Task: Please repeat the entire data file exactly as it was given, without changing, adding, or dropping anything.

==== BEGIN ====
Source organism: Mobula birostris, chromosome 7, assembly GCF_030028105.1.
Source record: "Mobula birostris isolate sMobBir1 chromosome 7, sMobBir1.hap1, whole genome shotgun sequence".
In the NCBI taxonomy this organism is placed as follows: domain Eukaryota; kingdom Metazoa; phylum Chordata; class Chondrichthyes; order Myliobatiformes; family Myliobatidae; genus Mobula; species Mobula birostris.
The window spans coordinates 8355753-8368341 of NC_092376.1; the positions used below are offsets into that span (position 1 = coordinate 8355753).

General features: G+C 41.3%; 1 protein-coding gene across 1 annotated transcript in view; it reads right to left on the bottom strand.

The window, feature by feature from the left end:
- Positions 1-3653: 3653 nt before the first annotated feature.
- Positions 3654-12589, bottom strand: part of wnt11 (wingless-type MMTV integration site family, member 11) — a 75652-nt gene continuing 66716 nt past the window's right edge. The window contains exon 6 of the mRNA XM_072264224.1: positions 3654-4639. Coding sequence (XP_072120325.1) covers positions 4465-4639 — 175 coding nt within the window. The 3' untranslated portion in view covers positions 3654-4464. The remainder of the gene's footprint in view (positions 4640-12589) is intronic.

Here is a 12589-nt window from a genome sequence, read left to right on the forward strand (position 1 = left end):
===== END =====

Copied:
Source organism: Mobula birostris, chromosome 7, assembly GCF_030028105.1.
Source record: "Mobula birostris isolate sMobBir1 chromosome 7, sMobBir1.hap1, whole genome shotgun sequence".
In the NCBI taxonomy this organism is placed as follows: domain Eukaryota; kingdom Metazoa; phylum Chordata; class Chondrichthyes; order Myliobatiformes; family Myliobatidae; genus Mobula; species Mobula birostris.
The window spans coordinates 8355753-8368341 of NC_092376.1; the positions used below are offsets into that span (position 1 = coordinate 8355753).

General features: G+C 41.3%; 1 protein-coding gene across 1 annotated transcript in view; it reads right to left on the bottom strand.

The window, feature by feature from the left end:
- Positions 1-3653: 3653 nt before the first annotated feature.
- Positions 3654-12589, bottom strand: part of wnt11 (wingless-type MMTV integration site family, member 11) — a 75652-nt gene continuing 66716 nt past the window's right edge. The window contains exon 6 of the mRNA XM_072264224.1: positions 3654-4639. Coding sequence (XP_072120325.1) covers positions 4465-4639 — 175 coding nt within the window. The 3' untranslated portion in view covers positions 3654-4464. The remainder of the gene's footprint in view (positions 4640-12589) is intronic.

Here is a 12589-nt window from a genome sequence, read left to right on the forward strand (position 1 = left end):